History of Disney Animation Part 2: The Dark Age (1970-1988)by martinjacob49 | created - 03 Mar 2014 | updated - 03 Mar 2014 | Public
A list of the Disney cartoon features released during the era where Disney Animation wasn't doing so well critically or financially, mostly because the studio had no idea what to do after Walt's death. I'll also share my opinion on these films, whether they're good films or not.
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1. The AristoCats (1970)
G | 78 min | Animation, Adventure, Comedy
With the help of a smooth talking tomcat, a family of Parisian felines set to inherit a fortune from their owner try to make it back home after a jealous butler kidnaps them and leaves them in the country.
Votes: 80,200 | Gross: $55.68M
While this film has its fans, The Aristocats is mainly a forgettable Disney film. For one thing, the story is a mixture of 101 Dalmatians (with missing kittens instead of missing puppies) and Lady and the Tramp (kindness between rich animals and poor animals). Aside from the O'Mally cat, the villain, a drunken goose, and the two country dogs, the main cats weren't really that interesting, the animation is so-so, and the songs aren't really that memorable (with the exception of "Everybody Wants to be a Cat", which is one of my favorite Sherman Brothers songs).
2. Robin Hood (1973)
G | 83 min | Animation, Adventure, Comedy
The story of the legendary outlaw is portrayed with the characters as humanoid animals.
Votes: 100,893 | Gross: $32.06M
This take on Robin Hood could have been extremely terrible, especially when the classic characters are all animals, but Disney's animated take on this classic story is fun, entertaining, and underrated. There's quite a bit of recycled shots from other Disney films that gets quite annoying after a while (as Disney wasn't doing to well financially), but the film is so fun that I can forgive Disney for being so cheap here, especially when you have Peter Ustinov voicing Prince John and Andy Devine as Friar Tick.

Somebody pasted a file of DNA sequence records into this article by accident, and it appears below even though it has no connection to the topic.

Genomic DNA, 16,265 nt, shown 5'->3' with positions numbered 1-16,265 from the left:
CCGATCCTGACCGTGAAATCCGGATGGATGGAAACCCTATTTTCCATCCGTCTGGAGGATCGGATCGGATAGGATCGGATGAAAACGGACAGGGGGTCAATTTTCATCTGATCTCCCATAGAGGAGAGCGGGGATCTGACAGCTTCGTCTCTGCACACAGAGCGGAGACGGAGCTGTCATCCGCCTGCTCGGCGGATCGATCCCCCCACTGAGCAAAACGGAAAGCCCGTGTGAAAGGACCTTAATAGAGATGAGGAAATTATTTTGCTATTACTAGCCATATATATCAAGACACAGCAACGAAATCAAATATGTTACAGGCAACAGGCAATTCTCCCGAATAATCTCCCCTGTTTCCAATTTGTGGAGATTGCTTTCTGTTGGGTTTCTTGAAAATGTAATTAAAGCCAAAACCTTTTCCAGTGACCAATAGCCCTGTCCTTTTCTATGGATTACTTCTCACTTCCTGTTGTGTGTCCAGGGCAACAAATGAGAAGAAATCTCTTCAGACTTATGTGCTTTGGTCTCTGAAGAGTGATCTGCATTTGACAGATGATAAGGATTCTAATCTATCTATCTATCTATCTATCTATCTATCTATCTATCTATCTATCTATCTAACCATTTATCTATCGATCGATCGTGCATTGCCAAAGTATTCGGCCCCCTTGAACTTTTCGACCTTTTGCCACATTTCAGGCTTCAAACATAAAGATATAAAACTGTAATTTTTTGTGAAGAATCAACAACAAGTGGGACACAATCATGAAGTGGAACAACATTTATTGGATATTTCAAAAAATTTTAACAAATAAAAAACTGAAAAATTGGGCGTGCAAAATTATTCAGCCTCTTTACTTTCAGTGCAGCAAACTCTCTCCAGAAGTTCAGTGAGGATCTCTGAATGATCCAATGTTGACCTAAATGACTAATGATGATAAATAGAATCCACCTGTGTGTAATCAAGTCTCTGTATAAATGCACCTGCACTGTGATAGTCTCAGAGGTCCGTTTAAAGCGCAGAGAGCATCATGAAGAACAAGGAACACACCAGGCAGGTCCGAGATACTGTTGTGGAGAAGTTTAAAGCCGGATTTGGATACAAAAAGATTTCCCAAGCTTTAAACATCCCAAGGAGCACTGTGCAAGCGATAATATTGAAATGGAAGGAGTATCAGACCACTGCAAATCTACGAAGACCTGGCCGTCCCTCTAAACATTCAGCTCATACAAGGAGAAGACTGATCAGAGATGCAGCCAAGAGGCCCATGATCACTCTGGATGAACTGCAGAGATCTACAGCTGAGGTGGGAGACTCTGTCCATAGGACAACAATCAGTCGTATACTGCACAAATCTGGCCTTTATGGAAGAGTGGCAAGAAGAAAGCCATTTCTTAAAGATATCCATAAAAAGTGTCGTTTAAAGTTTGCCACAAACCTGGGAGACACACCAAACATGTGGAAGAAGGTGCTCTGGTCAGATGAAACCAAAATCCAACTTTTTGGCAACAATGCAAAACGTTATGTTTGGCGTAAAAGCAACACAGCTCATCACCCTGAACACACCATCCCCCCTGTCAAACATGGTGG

3. The Many Adventures of Winnie the Pooh (1977)
G | 74 min | Animation, Comedy, Family
A collection of animated shorts based on the stories and characters by A. A. Milne.
This is actually the three classic theatrical shorts released in the 1960's combined into one feature film (Walt being alive in releasing the first short). This film is the version I grew up with, and whether it's a short or a movie, The Many Adventures of Winnie the Pooh is an essential classic in the world of Disney Animation, perfectly defining the word childhood. Along with Mickey Mouse, Pooh is one of Disney's beloved characters in their library, and the end result is funny, touching, and heartwarming.
4. The Rescuers (1977)
G | 78 min | Animation, Adventure, Comedy
Two mice of the Rescue Aid Society search for a little girl kidnapped by unscrupulous treasure hunters.
Votes: 51,083 | Gross: $71.22M
Like Robin Hood, when first looking at the premise, it sounds kind of stupid, especially when the plot revolves around two mice who go on a rescue mission. But like with the genius films when Walt was alive, The Rescuers does what Walt intended to make in the first place; by taking something meant for children and making it entertaining for all ages. While the animation isn't Disney's greatest, the characters are delightful and the villain is awesome.